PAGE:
Carnegie Mellon University
Skip navigation and jump directly to page content

Jan. 19: Carnegie Mellon's Miller Gallery and STUDIO for Creative Inquiry Host Symposium on Alternative Geography and Mapping Technology, Jan. 28-30

Contact:

Eric Sloss        
412-268-5765  
ecs@andrew.cmu.edu

Carnegie Mellon's Miller Gallery and STUDIO for Creative Inquiry Host
Symposium on Alternative Geography and Mapping Technology, Jan. 28-30

PITTSBURGH-The Miller Gallery and the STUDIO for Creative Inquiry at Carnegie Mellon University will host the "Contestational Cartographies Symposium," introducing the thoughts of leading experimental geographers who employ mapping techniques in new ways. The Contestational Cartographies Symposium is open to the public and will be held Jan. 28-30. Admission is free to most of the events. "Maps represent, maps reveal, maps entice and maps distort," said Golan Levin, director of the STUDIO for Creative Inquiry. "They selectively omit, they unwittingly exaggerate and they even make outright lies. Though maps strive to project authority and objectivity, they cannot help but embed the biases, blind-spots and idiosyncrasies of their human authors."
      
This symposium will investigate the ways maps are creatively used in critical practice and cultural research, and how they influence our understanding of the world and our place within it. For more details, visit http://www.cmu.edu/millergallery/contestationalcartographies.

Schedule:

5-6:30 p.m., Thursday, Jan. 28
Trevor Paglen Lecture and Book Signing, "Blank Spots on a Map"
McConomy Auditorium, University Center, Carnegie Mellon campus
Paglen has methodically amassed rich visual evidence for military installations, secret prisons in Afghanistan and a collection of even more obscure "black sites" startlingly close to home. Here, Paglen takes us on a road trip through the world of hidden budgets, state secrets, covert bases and more guiding us through a landscape that intelligence insiders call the "black world." Co-presented with the Carnegie Mellon School of Art Lecture Series.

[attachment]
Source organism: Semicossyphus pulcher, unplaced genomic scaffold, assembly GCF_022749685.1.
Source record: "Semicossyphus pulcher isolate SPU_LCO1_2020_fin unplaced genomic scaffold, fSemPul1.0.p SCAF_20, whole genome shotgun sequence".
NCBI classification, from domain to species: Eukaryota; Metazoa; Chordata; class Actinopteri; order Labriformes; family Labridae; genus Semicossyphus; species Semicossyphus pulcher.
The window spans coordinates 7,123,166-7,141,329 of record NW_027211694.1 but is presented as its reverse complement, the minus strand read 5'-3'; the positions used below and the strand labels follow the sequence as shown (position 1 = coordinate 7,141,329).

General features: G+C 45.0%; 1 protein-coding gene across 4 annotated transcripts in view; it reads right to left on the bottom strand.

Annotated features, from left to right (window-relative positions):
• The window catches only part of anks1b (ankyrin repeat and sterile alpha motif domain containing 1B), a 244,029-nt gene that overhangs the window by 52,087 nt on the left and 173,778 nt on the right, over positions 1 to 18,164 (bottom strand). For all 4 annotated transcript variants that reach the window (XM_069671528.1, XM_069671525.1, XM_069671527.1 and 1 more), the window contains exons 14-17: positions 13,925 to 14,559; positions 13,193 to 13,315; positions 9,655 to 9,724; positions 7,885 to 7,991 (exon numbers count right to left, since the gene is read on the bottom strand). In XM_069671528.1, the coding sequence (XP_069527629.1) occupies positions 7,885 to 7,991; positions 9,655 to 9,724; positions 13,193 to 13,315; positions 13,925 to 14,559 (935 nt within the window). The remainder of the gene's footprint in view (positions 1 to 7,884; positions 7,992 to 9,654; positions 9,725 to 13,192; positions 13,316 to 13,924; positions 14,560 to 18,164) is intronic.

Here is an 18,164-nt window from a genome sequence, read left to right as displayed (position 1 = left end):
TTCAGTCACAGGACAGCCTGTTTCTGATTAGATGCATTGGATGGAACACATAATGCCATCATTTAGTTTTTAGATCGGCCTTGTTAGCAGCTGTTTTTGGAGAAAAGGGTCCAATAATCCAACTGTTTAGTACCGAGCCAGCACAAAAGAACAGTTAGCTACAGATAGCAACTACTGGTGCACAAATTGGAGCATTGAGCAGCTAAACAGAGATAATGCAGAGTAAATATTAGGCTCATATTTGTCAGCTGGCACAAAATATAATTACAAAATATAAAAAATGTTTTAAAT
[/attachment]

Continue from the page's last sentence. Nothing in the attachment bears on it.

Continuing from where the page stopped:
8-10 p.m., Thursday, Jan. 28
"Information Mapping" Dorkbot with Chris Harrison and Susanne Slavick
The Brillobox upstairs, 4104 Penn Ave. at Main, Lawrenceville
$7 tickets pre-sale, $10 at the door
Slavick, the Andrew W. Mellon Professor of Art at Carnegie Mellon, is a painter whose response to cartographies is manipulating and abstracting real and imagined space. Harrison is a Ph.D. student in the Human-Computer Interaction Institute at Carnegie Mellon. Co-presented with Dorkbot Pittsburgh.

Noon, Friday, Jan. 29
Experimental Geography: Exhibition tour with artists Lize Mogel and Trevor Paglen
Miller Gallery, Purnell Center for the Arts, Carnegie Mellon campus

1-2 p.m., Friday, Jan. 29
Closing Reception, Experimental Geography Exhibition with refreshments
Miller Gallery, Purnell Center for the Arts, Carnegie Mellon campus

5 p.m., Friday, Jan. 29
The World as a World Map: Lecture and Book Signing by Lize Mogel
STUDIO for Creative Inquiry, College of Fine Arts, Carnegie Mellon campus
As technology and commerce blur more and more geographic boundaries, the iconic world map cannot adequately describe the intricacies of globalization. In this lecture, Mogel presents radical cartography projects that question and re-think familiar representations of the world.

6 p.m., Friday, Jan. 29
Squatting the High Ground: Panel Discussion with Pablo R. Garcia, assistant professor of architecture at Carnegie Mellon; Lize Mogel; Trevor Paglen; and Rich Pell, assistant professor of art at Carnegie Mellon
STUDIO for Creative Inquiry, College of Fine Arts, Carnegie Mellon campus

Noon-2 p.m., Saturday, Jan. 30
Make a Video Microscope from a Hacked Webcam: Workshop with Rich Pell
STUDIO for Creative Inquiry, College of Fine Arts, Carnegie Mellon campus
$20 admission includes a webcam
Attendees will learn how to turn a cheap, off-the-shelf webcam into a video microscope that works with common video streaming programs like Skype and iChat. Guests will use the webcams to explore the microbial life forms that are currently living around and on us, and share the results on the Web. Presented in connection to the UCLA BioOutlaws Conference.

3-5 p.m., Saturday, Jan. 30
Basic Geographic Information Systems for Artists, Activists and Naturalists: Workshop with Jessica McPherson
Baker Hall 140F, Carnegie Mellon campus
$15 admission, ages 14 and up
McPherson, a plant ecologist, journalist and activist, will show participants how to use GIS to re-envision traditional mapping and display vital information about the state of the natural world.

###